Field Test: SPOT Connect with Smartphone


The sailboat bobbed in swells, our view to land obscured by a thick fog. It was early one morning this spring, and I was sailing along the Californian coastline en route from San Francisco to LA. Beyond cell-phone range, and out of touch with the world, I woke up my iPhone and started to type.

Moments later a simple communiqué was being sent around the Earth — “Sailing this week! Off coast of Calif.” — and with it a notation of my precise place on the planet: 34.00024 latitude, -118.76839 longitude. Further, a link appeared with the message, which was seen on Facebook and Twitter, where anyone interested could click to zoom to a Google map and view in real-time my position in the Pacific Ocean swells.

SPOT check-in integrated on Google map

Among my arsenal of stay-in-contact communication devices, the SPOT Connect is unique. As described above, this small device links to a smartphone to provide a connection to a satellite network. The phone and the SPOT communicate with each other via Bluetooth wireless signals. Your phone is the messaging device, and the SPOT is the uplink, a GPS communicator device that’s got a line to a network of atmosphere-roving Globalstar satellites.

New this spring, the SPOT Connect costs $169.99 plus a required subscription service starting at $99.99 per year. Functions include custom messaging typed from a phone; GPS tracking; remote connection with social-media sites and email inboxes; and, for emergencies and rescue, an SOS function that uploads your location and a typed message to the GEOS International Emergency Response Coordination Center.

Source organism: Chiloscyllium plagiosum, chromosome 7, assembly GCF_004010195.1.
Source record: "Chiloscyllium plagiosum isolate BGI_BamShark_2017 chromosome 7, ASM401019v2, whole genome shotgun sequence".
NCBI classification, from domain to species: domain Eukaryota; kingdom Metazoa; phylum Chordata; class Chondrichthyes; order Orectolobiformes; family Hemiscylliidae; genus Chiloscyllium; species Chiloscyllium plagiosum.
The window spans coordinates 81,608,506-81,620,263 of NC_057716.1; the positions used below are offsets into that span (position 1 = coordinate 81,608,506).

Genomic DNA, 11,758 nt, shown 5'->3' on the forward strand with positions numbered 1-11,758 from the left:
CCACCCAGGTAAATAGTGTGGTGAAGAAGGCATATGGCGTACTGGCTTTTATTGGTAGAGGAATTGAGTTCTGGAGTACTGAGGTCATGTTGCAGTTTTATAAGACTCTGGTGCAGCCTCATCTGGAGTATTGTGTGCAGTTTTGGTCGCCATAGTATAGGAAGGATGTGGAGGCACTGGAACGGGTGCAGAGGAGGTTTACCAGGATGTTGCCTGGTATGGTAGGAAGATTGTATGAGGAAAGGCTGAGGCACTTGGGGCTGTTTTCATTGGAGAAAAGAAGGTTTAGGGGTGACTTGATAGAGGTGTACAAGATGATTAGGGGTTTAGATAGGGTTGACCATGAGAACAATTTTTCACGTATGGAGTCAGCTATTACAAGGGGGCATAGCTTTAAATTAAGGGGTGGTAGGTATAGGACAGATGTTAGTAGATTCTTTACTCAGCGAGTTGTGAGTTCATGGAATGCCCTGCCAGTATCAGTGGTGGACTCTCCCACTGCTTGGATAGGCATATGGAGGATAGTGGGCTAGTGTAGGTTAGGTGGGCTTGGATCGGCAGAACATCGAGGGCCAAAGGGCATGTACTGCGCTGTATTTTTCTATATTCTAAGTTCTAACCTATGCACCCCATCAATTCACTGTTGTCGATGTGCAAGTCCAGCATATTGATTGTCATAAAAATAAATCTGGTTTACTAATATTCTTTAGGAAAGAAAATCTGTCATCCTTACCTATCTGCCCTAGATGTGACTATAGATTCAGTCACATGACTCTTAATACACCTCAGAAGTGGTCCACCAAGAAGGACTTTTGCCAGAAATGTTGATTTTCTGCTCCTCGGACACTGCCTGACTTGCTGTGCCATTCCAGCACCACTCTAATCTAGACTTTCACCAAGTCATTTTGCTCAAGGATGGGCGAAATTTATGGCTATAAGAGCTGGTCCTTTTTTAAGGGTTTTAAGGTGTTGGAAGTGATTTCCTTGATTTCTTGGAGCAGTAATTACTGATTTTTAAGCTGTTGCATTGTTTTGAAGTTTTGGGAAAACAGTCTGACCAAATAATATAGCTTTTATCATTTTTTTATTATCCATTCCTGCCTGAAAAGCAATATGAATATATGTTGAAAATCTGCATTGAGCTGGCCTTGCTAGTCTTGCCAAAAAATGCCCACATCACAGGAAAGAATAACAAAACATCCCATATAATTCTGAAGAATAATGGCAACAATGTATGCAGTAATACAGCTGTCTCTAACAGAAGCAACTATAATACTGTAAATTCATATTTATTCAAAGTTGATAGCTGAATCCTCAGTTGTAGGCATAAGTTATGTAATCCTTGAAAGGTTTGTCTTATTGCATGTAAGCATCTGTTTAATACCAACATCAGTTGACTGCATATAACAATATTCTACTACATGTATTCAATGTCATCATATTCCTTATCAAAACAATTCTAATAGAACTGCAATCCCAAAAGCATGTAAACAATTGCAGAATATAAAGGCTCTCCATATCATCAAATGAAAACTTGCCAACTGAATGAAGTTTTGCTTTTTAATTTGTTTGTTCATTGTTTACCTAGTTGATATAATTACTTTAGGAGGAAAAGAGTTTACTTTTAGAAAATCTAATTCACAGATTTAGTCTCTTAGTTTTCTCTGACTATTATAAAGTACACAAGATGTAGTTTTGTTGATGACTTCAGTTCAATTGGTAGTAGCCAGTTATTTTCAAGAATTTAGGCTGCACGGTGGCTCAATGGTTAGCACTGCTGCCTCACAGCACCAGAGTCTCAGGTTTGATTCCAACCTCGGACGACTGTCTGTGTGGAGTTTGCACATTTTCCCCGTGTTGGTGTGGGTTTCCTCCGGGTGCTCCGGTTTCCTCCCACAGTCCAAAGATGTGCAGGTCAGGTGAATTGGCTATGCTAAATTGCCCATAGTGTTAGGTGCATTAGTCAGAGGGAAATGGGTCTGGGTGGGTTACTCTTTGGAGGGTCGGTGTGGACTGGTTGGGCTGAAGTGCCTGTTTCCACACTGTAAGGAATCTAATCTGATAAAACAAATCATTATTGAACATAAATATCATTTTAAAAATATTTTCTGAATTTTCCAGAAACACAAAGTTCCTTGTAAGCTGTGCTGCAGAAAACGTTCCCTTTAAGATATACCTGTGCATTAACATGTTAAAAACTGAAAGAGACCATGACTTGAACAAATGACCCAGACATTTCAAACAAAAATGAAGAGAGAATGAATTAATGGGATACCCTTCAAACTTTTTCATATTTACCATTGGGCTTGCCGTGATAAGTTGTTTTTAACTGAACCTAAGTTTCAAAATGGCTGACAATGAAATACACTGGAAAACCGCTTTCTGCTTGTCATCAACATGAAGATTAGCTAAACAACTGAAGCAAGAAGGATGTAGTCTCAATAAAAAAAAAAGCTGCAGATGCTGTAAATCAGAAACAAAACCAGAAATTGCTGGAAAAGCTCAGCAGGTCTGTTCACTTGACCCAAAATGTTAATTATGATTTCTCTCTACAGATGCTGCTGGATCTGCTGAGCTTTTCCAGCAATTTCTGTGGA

SPOT Connect and smartphone

The Connect device is small and waterproof, and there are only a couple buttons for operation. It weighs about 5 ounces with batteries, and it’s made with a rugged case that can withstand temps to about minus-10 degrees F and altitudes up to 21,000 feet.

It works with Apple iPhones, iPads, and the iPod Touch as well as a variety of phones that run the Android operating system. I downloaded the free SPOT Connect app for my iPhone and was up and running in minutes.

For the sailing trip, before leaving my hotel in San Francisco, I’d logged in on my laptop to SPOT’s site ( to designate where I wanted my remote messages sent. I selected Facebook and Twitter, and I also pre-loaded a couple custom messages for quick sending aboard the ship.

Like other products from SPOT LLC that work on Globalstar’s satellite network, there are geographic limits. Explorers in the polar regions are generally out of luck, and much of Africa is “off line.” Big swaths of the South Pacific and the Indian Ocean are cited as having “reduced or no coverage.” But much of the rest of the globe is covered.

Up close: Screen shot of iPhone on deck of the boat

Aboard the ship off the Californian coast, getting a signal was not an issue. I typed on my iPhone and uplinked as our boat rocked on the water. A tiny blinking LED on the SPOT Connect device signaled a connection to a satellite above and, by extension via the Internet, my remote connection to the world.

—Stephen Regenold is founder and editor of Connect with Regenold at or on Twitter via @TheGearJunkie.

Stephen Regenold

Stephen Regenold is Founder of GearJunkie, which he launched as a nationally-syndicated newspaper column in 2002. As a journalist and writer, Regenold has covered the outdoors industry for two decades, including as a correspondent for the New York Times. A father of five, Regenold and his wife live in Minneapolis.